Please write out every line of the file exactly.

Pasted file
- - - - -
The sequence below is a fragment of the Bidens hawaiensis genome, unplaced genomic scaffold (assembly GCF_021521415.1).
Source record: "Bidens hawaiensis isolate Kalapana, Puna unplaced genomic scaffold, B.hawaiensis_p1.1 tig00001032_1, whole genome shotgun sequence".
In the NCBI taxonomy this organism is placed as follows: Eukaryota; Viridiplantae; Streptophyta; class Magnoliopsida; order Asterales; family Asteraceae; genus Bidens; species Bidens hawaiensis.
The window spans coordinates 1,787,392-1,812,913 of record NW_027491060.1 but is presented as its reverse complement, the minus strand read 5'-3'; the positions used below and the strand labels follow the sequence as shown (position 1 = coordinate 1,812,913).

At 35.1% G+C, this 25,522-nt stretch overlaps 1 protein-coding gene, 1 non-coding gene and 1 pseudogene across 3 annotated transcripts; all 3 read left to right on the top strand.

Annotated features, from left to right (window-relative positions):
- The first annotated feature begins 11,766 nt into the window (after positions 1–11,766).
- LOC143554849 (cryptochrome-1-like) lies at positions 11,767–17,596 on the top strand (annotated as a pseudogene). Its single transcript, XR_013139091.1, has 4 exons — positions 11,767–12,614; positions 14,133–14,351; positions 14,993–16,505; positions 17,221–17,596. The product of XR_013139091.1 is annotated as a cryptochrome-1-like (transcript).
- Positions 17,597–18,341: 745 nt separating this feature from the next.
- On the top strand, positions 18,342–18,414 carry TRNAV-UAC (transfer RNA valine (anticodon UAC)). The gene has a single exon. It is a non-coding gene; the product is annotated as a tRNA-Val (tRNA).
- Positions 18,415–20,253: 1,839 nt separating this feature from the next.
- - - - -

The sequence below is a fragment of the Bidens hawaiensis genome, unplaced genomic scaffold (assembly GCF_021521415.1).
Source record: "Bidens hawaiensis isolate Kalapana, Puna unplaced genomic scaffold, B.hawaiensis_p1.1 tig00001032_1, whole genome shotgun sequence".
In the NCBI taxonomy this organism is placed as follows: Eukaryota; Viridiplantae; Streptophyta; class Magnoliopsida; order Asterales; family Asteraceae; genus Bidens; species Bidens hawaiensis.
The window spans coordinates 1,787,392-1,812,913 of record NW_027491060.1 but is presented as its reverse complement, the minus strand read 5'-3'; the positions used below and the strand labels follow the sequence as shown (position 1 = coordinate 1,812,913).

At 35.1% G+C, this 25,522-nt stretch overlaps 1 protein-coding gene, 1 non-coding gene and 1 pseudogene across 3 annotated transcripts; all 3 read left to right on the top strand.

Annotated features, from left to right (window-relative positions):
- The first annotated feature begins 11,766 nt into the window (after positions 1–11,766).
- LOC143554849 (cryptochrome-1-like) lies at positions 11,767–17,596 on the top strand (annotated as a pseudogene). Its single transcript, XR_013139091.1, has 4 exons — positions 11,767–12,614; positions 14,133–14,351; positions 14,993–16,505; positions 17,221–17,596. The product of XR_013139091.1 is annotated as a cryptochrome-1-like (transcript).
- Positions 17,597–18,341: 745 nt separating this feature from the next.
- On the top strand, positions 18,342–18,414 carry TRNAV-UAC (transfer RNA valine (anticodon UAC)). The gene has a single exon. It is a non-coding gene; the product is annotated as a tRNA-Val (tRNA).
- Positions 18,415–20,253: 1,839 nt separating this feature from the next.